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If your React component's render function is "pure" (in other words, it renders the same result given the same props and state), you can use this mixin for a performance boost in some cases.


var PureRenderMixin = require('react-addons-pure-render-mixin');
  mixins: [PureRenderMixin],

  render: function() {
    return <div className={this.props.className}>foo</div>;

Example using ES6 class syntax:

import PureRenderMixin from 'react-addons-pure-render-mixin';
class FooComponent extends React.Component {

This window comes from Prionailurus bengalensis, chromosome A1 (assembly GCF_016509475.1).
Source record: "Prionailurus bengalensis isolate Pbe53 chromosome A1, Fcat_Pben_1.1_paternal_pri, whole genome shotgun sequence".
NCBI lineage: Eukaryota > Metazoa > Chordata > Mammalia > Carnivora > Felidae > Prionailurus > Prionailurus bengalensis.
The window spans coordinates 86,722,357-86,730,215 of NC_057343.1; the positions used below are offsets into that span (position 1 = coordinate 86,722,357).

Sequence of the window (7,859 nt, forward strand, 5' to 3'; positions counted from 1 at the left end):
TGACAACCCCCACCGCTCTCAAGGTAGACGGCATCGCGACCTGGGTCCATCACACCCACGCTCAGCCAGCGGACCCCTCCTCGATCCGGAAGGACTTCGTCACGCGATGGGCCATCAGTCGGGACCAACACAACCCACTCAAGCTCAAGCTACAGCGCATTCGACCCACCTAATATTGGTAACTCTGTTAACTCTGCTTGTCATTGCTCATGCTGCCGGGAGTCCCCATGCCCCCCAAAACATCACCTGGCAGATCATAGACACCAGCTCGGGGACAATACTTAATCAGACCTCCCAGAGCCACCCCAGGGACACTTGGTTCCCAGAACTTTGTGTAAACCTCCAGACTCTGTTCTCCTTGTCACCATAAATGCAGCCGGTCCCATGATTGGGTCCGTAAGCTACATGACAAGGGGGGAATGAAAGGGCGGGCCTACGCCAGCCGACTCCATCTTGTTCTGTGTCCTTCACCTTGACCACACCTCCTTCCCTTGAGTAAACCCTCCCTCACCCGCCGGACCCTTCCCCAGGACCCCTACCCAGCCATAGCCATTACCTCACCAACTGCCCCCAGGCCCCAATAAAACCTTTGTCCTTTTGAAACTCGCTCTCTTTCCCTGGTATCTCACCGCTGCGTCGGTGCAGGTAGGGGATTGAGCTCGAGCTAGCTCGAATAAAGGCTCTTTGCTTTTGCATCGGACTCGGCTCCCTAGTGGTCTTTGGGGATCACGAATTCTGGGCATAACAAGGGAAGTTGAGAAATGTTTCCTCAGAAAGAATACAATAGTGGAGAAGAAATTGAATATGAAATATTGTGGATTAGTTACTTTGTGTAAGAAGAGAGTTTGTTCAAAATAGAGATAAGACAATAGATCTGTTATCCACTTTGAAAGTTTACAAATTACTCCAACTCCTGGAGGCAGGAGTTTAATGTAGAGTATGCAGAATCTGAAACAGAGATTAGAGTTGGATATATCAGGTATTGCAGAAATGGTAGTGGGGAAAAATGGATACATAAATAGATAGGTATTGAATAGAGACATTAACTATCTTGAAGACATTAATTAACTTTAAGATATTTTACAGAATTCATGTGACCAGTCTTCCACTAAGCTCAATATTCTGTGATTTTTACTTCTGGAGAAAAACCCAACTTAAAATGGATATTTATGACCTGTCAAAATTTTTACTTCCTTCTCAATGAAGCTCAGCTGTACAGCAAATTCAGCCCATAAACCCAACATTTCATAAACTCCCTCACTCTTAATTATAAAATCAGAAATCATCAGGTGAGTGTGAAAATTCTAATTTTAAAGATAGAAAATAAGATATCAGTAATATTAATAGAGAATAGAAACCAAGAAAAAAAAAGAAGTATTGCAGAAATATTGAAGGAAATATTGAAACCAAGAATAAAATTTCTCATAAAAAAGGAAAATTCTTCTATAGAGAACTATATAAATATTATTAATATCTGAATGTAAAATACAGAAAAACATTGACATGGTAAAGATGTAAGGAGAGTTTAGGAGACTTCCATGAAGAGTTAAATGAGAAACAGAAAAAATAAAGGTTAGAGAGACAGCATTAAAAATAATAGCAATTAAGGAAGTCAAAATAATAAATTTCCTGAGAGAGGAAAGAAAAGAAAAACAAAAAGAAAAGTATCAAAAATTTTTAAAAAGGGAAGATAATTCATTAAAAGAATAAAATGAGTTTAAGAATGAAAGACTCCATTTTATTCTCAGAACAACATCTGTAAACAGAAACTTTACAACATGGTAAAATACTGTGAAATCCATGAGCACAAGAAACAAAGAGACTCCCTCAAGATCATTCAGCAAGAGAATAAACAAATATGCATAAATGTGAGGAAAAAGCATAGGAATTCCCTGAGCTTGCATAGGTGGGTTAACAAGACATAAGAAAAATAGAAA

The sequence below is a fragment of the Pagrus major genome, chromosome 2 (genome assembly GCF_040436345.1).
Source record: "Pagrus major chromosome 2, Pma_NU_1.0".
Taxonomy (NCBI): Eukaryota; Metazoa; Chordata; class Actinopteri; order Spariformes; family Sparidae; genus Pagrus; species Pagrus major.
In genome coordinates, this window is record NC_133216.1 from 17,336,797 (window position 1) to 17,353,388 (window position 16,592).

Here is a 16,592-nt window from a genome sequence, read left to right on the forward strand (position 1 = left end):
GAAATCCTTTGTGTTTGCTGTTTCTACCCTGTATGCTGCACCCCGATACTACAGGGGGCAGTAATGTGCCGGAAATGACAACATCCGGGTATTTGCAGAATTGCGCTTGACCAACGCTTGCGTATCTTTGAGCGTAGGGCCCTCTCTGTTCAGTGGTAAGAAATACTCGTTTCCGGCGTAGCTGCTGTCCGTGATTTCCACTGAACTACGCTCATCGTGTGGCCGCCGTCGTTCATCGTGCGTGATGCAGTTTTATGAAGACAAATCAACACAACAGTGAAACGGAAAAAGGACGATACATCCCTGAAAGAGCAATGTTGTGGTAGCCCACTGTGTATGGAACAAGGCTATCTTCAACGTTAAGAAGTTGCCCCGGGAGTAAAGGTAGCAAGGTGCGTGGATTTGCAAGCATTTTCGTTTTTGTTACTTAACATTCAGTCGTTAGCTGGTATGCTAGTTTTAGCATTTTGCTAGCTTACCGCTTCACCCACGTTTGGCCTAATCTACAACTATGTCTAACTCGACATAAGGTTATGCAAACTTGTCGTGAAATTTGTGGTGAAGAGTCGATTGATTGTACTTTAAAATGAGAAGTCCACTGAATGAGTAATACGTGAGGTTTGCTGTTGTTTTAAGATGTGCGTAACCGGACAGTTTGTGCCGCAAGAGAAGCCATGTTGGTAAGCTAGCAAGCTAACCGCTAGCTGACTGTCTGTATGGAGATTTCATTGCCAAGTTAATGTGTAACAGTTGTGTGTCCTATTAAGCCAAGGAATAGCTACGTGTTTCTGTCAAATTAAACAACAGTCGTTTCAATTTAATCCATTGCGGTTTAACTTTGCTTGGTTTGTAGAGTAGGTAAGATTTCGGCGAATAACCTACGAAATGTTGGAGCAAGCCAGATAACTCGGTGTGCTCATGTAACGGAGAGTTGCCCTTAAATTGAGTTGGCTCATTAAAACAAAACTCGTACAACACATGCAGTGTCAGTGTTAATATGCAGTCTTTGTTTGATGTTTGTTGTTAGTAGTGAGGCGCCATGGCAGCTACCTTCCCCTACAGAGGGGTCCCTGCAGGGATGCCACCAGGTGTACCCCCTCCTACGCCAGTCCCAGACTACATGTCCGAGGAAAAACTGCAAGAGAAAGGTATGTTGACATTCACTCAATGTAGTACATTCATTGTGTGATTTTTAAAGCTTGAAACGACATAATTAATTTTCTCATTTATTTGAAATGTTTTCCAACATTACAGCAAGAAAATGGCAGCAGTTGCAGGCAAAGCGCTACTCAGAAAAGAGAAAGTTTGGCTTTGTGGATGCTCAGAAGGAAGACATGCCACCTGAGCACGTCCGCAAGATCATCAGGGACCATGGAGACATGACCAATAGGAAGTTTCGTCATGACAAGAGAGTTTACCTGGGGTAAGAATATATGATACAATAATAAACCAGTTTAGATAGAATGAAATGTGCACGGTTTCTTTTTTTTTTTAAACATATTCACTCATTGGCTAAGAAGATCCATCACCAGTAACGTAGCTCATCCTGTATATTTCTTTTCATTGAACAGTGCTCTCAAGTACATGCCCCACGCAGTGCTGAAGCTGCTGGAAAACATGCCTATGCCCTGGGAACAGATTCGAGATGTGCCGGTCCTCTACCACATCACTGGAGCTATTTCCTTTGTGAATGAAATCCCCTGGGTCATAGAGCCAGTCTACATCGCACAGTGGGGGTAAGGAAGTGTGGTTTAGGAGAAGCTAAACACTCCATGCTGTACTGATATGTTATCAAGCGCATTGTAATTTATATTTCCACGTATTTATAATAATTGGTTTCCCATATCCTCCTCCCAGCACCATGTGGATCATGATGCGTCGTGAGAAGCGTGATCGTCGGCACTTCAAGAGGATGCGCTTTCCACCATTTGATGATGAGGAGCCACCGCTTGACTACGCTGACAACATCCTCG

constructor(props) {
    this.shouldComponentUpdate = PureRenderMixin.shouldComponentUpdate.bind(this);

  render() {
    return <div className={this.props.className}>foo</div>;

Under the hood, the mixin implements shouldComponentUpdate, in which it compares the current props and state with the next ones and returns false if the equalities pass.


This only shallowly compares the objects. If these contain complex data structures, it may produce false-negatives for deeper differences. Only mix into components which have simple props and state, or use forceUpdate() when you know deep data structures have changed. Or, consider using immutable objects to facilitate fast comparisons of nested data.

Furthermore, shouldComponentUpdate skips updates for the whole component subtree. Make sure all the children components are also "pure".